By: Alison Ross, LMFT, CEDS
I love watching my child play volleyball. However, I can't help but feel upset when I hear some parents from the stands making body-related comments about their own kids. It's disheartening to hear them express concerns about their kids' weight and shape, and even talk about putting them on diets. I know they probably don't mean any harm, but I can't help but think that their own insecurities about their bodies are affecting how they see their kids.
As I watch these young athletes perform at a level that surpasses anything I could ever achieve, it's hard to reconcile these parents' weight worries with the reality. Each athlete has a unique body, just like puppies in a litter or kids in a kindergarten classroom. Some may be bigger, some may be smaller, but all of them are strong, healthy, and thriving. So, it's frustrating to see how our cultural obsession with thinness blinds these parents to the fact that their kids are perfectly healthy even if they're not super thin.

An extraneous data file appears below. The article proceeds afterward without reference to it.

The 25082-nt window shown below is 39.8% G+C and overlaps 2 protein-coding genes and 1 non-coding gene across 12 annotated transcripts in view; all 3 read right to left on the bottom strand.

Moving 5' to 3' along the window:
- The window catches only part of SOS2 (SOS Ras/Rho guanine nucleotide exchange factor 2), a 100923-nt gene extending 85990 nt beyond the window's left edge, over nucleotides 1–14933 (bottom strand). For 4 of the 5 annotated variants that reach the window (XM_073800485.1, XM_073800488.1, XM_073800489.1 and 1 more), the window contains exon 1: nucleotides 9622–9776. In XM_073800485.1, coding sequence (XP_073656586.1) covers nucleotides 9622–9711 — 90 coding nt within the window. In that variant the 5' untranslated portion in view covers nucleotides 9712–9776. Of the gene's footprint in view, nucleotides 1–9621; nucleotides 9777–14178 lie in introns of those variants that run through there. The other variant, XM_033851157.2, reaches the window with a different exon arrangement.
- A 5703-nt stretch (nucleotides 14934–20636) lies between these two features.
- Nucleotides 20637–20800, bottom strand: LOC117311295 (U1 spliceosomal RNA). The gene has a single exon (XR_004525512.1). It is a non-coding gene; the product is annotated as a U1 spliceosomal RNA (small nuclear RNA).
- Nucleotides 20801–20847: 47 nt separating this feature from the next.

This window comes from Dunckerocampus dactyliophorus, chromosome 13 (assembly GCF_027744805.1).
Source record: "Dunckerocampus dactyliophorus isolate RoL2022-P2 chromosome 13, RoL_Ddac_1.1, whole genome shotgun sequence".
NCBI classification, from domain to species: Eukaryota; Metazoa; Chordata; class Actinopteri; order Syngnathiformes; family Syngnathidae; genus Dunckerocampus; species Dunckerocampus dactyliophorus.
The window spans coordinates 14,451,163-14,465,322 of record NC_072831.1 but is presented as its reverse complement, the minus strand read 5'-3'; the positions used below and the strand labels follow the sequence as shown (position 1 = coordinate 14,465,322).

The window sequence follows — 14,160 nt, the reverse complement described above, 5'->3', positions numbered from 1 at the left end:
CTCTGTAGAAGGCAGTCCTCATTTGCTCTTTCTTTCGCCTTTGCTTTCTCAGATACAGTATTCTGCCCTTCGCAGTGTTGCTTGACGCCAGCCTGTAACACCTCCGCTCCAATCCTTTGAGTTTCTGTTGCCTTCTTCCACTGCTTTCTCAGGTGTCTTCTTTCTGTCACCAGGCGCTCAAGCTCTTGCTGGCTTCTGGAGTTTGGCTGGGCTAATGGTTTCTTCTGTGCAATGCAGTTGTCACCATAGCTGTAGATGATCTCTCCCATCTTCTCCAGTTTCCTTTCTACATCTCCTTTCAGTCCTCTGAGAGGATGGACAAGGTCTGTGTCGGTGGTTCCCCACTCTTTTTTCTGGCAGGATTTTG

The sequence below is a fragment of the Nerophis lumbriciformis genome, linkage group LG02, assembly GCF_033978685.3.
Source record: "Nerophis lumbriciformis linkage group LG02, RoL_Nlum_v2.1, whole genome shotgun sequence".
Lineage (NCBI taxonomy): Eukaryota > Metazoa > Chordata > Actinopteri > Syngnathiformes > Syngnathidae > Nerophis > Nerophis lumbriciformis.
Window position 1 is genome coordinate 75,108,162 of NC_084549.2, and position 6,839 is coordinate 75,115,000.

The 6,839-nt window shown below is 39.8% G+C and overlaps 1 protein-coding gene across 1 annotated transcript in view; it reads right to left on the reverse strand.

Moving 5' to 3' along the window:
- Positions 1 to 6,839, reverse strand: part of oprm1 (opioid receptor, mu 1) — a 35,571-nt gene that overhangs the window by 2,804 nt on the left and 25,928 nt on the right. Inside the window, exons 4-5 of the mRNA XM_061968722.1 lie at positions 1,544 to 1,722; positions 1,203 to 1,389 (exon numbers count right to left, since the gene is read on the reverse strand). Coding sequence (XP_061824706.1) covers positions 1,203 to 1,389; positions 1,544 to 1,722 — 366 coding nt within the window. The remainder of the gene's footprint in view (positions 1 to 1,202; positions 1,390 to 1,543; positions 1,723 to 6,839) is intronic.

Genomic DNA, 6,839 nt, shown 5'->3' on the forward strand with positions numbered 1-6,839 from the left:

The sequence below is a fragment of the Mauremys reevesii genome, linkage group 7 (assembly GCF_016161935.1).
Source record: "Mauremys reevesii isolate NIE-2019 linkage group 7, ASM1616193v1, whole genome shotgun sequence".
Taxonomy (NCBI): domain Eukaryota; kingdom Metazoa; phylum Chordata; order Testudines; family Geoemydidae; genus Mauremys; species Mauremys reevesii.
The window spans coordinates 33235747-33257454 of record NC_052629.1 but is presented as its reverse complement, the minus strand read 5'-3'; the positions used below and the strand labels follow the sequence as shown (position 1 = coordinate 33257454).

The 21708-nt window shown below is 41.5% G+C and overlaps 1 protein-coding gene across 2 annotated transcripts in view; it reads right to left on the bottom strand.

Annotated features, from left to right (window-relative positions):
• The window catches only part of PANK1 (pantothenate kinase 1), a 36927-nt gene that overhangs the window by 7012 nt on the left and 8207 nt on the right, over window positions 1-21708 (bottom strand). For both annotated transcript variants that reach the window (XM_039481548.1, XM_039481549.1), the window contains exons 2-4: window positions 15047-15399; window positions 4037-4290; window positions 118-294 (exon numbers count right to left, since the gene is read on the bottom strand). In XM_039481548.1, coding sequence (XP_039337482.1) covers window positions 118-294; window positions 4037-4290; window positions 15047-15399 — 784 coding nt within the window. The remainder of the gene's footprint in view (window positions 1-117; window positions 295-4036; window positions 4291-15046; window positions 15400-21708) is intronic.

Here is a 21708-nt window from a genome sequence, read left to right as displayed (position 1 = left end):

What's even more concerning is when parents push their kids to excel in their sport while pressuring them to restrict their food and watch their weight. This kind of behavior can lead to young athletes depriving themselves of the nourishment they need to grow strong and develop a healthy brain. It can also trigger eating disorders and other mental health issues that can have life-long effects.
For the sake of our kids' well-being, we need to move beyond society's narrow definitions of health and fitness that the diet industry imposes on us. Health comes in all shapes and sizes, and if your kid is performing acrobatics on the volleyball court like I just witnessed, they don't need you projecting society's toxic body ideals onto them. What they truly need is your respect.